In the last century, 85% of the world’s oyster reefs have vanished. And we’re only recently beginning to understand what that’s cost us: While they don’t look incredibly appealing from the shore, oysters are vital to bays and waterways around the world. A single oyster can filter up to 50 gallons of water every day. And over time, oysters form incredible reef structures that double as habitats for various species of fish, crabs, and other animals. In their absence, our coastlines have suffered.
Now, several projects from New York to the Gulf of Mexico and Bangladesh are aiming to bring the oysters back. Because not only are oysters vital ecosystems; they can also protect us from the rising oceans by acting as breakwaters, deflecting waves before they hit the shore. It won’t stop the seas from rising – but embracing living shorelines could help protect us from what’s to come.
When you picture New York City, there are so many iconic things that come to mind. But, before the yellow cabs and hot dog stands, New York was known for something else: Oysters.
From the 1600s through the 1800s, New York was booming with them. And it was oysters, not hotdogs, sold streetside by the millions. Oyster reefs covered over 220,000 acres along the coastline. The reefs were so large that ships needed to navigate around them. But, of course, this isn’t the case today.
Oysters were overharvested nearly out of existence, and not just in New York. Experts estimate we’ve lost 85% of the world’s oyster reefs in the last 200 years. Today, we’re trying to put them back because this animal that you often find on a dinner plate might be an effective defense against the rising ocean.
We’re losing our coasts to climate change. As oceans levels rise, the water erodes the shoreline. This pushes the entire coast back, encroaching on homes and destabilizing land. So, enter the oyster—this uncharismatic rock of an animal.
Oysters’ charisma lies in their functionality rather than their form. Oysters don’t move around. And that’s precisely part of the appeal. Oysters stick together. Baby oysters called “spat” attach to older and even dead oysters to grow. And over generations, all of these oysters reproducing, it builds up the oyster reef.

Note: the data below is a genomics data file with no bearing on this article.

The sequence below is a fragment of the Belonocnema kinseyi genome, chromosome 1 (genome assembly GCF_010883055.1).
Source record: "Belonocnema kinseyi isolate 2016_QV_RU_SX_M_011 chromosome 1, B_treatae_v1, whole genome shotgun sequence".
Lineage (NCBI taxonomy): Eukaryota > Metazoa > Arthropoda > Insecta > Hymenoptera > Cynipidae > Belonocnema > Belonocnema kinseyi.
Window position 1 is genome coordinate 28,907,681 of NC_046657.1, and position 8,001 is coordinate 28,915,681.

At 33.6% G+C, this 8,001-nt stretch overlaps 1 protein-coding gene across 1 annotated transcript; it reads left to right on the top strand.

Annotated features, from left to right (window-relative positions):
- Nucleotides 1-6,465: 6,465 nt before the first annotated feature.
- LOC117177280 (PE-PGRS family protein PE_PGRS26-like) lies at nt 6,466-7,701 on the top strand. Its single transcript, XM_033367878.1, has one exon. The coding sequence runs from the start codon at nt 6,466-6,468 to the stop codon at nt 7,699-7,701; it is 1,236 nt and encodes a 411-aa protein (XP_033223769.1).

In some places, that sturdy reef can help defend the coast by dampening the force of incoming waves. If you have an oyster reef that’s “intertidal” — that sticks up at low tide — then it can perform some of that wave energy protection function.
Oyster reefs can break up waves by catching the brunt of the force. Part of the wave has reflected the ocean, and the rest can more gently reach the shoreline, which slows long-term erosion. On its own, an oyster reef won’t stop a hurricane-level storm surge, but it could limit the damage. And the larger they grow, the more protection they can offer.
As time goes on, sea levels will rise. Unlike artificial breakwaters that will need to be rebuilt over time, oyster reefs keep growing upward. Various organizations around the world are working to restore oyster reefs. But reef restoration isn’t as simple as just dumping oysters into a bay. They need something to stick to grow.
In New York, one organization puts recycled shells in cages for oyster spat to grow on. Groups in Bangladesh and the US have placed considerable concrete barriers offshore for oyster spat to grow on. Now, on their own, concrete structures like this are effective breakwaters.
So, why add oysters? To understand, it helps to look at a more familiar type of reef. Oyster reefs provide much the same function as coral reefs. They provide the same kind of habitat. They are the underpinning of the ecological systems where they exist, just like coral reefs. Oysters are filtration systems. They eat by pulling in large quantities of water. Algae, nitrogen, and other contaminants are eaten or harmlessly dumped to the bay’s bottom, and clean water is expelled.
A single oyster can filter up to 50 gallons of water every day. As the water clarity improves, seagrasses start to grow, fish return, and other sea creatures make the crevices in the reef their home. They are this aggregating, reef-building, hard structure. And so, if you look at the way we try to deal with reducing erosion right now, as a society, for the most part, we put rocks, big pieces of concrete, we set up, more or less, walls, to try to slow the rate of waves, reduce the wind-driven erosion, that type of thing.
Oysters can serve in that capacity in many ways but bring added advantages. Places like New York City or even the Chesapeake Bay are way too industrialized to bring back the reefs of the 1600s. But that’s not the point. We don’t think we can put it back just the way it was. We don’t think that’s necessarily a realistic goal. But we’ve got an excellent opportunity to start thinking about multiple benefits and the different kinds of needs of society, whether to reduce wave impacts, offset nutrient inputs, or generally increase the bay’s health and resilience. Resiliency against the rising oceans isn’t as simple as undoing the mistakes we made in the past.
We don’t live the way we did 200 years ago, and the world looks very different. But what we can learn from oysters is that restoring one species from the past can create a chain reaction to a more sustainable future. It feels hopeful. And it feels like something that we can achieve.